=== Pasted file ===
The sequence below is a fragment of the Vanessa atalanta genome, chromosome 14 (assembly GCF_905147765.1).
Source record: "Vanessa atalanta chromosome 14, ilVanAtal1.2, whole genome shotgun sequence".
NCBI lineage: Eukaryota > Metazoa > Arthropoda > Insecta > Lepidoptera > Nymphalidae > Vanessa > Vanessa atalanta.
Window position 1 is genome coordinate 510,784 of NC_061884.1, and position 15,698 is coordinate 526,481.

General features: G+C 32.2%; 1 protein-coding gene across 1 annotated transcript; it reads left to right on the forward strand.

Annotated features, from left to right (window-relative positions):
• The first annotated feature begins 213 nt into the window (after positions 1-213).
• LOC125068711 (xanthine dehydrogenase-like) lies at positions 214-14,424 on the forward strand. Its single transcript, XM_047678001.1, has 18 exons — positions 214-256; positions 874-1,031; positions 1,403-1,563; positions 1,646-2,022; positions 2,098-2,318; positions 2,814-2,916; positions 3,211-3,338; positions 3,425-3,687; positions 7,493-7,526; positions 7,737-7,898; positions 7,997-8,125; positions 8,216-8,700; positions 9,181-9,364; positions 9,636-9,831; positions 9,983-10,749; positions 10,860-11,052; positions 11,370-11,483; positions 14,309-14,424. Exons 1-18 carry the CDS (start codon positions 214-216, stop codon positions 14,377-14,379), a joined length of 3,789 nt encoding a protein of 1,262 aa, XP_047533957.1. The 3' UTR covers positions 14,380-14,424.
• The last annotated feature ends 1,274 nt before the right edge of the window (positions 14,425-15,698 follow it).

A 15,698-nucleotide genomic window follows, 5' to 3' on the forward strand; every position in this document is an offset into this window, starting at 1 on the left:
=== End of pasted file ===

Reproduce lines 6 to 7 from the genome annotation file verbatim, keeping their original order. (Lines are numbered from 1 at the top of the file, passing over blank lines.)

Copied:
Annotated features, from left to right (window-relative positions):
• The first annotated feature begins 213 nt into the window (after positions 1-213).